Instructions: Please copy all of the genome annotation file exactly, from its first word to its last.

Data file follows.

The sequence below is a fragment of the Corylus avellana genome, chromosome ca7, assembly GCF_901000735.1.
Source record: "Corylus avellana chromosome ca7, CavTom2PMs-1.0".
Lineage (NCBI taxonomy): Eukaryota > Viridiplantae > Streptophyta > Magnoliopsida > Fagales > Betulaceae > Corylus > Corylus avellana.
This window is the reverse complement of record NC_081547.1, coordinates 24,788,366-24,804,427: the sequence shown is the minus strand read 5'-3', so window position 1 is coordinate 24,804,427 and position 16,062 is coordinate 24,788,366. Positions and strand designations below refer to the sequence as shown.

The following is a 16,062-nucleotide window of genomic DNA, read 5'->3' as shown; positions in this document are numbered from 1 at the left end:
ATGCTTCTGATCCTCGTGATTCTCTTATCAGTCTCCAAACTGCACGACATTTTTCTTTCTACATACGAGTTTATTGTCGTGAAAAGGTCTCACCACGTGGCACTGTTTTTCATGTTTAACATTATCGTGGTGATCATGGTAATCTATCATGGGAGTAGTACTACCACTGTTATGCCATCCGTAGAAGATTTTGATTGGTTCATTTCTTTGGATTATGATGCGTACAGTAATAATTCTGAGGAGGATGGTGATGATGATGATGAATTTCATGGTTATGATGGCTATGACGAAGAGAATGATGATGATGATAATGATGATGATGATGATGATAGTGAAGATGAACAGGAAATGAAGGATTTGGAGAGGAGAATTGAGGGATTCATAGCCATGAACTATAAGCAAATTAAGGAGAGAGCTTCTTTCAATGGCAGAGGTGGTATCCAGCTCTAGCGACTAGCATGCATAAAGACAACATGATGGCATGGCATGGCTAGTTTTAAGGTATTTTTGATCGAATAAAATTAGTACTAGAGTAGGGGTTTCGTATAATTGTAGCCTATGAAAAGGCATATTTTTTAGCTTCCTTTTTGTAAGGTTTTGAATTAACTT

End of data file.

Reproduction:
The sequence below is a fragment of the Corylus avellana genome, chromosome ca7, assembly GCF_901000735.1.
Source record: "Corylus avellana chromosome ca7, CavTom2PMs-1.0".
Lineage (NCBI taxonomy): Eukaryota > Viridiplantae > Streptophyta > Magnoliopsida > Fagales > Betulaceae > Corylus > Corylus avellana.
This window is the reverse complement of record NC_081547.1, coordinates 24,788,366-24,804,427: the sequence shown is the minus strand read 5'-3', so window position 1 is coordinate 24,804,427 and position 16,062 is coordinate 24,788,366. Positions and strand designations below refer to the sequence as shown.

The following is a 16,062-nucleotide window of genomic DNA, read 5'->3' as shown; positions in this document are numbered from 1 at the left end:
ATGCTTCTGATCCTCGTGATTCTCTTATCAGTCTCCAAACTGCACGACATTTTTCTTTCTACATACGAGTTTATTGTCGTGAAAAGGTCTCACCACGTGGCACTGTTTTTCATGTTTAACATTATCGTGGTGATCATGGTAATCTATCATGGGAGTAGTACTACCACTGTTATGCCATCCGTAGAAGATTTTGATTGGTTCATTTCTTTGGATTATGATGCGTACAGTAATAATTCTGAGGAGGATGGTGATGATGATGATGAATTTCATGGTTATGATGGCTATGACGAAGAGAATGATGATGATGATAATGATGATGATGATGATGATAGTGAAGATGAACAGGAAATGAAGGATTTGGAGAGGAGAATTGAGGGATTCATAGCCATGAACTATAAGCAAATTAAGGAGAGAGCTTCTTTCAATGGCAGAGGTGGTATCCAGCTCTAGCGACTAGCATGCATAAAGACAACATGATGGCATGGCATGGCTAGTTTTAAGGTATTTTTGATCGAATAAAATTAGTACTAGAGTAGGGGTTTCGTATAATTGTAGCCTATGAAAAGGCATATTTTTTAGCTTCCTTTTTGTAAGGTTTTGAATTAACTT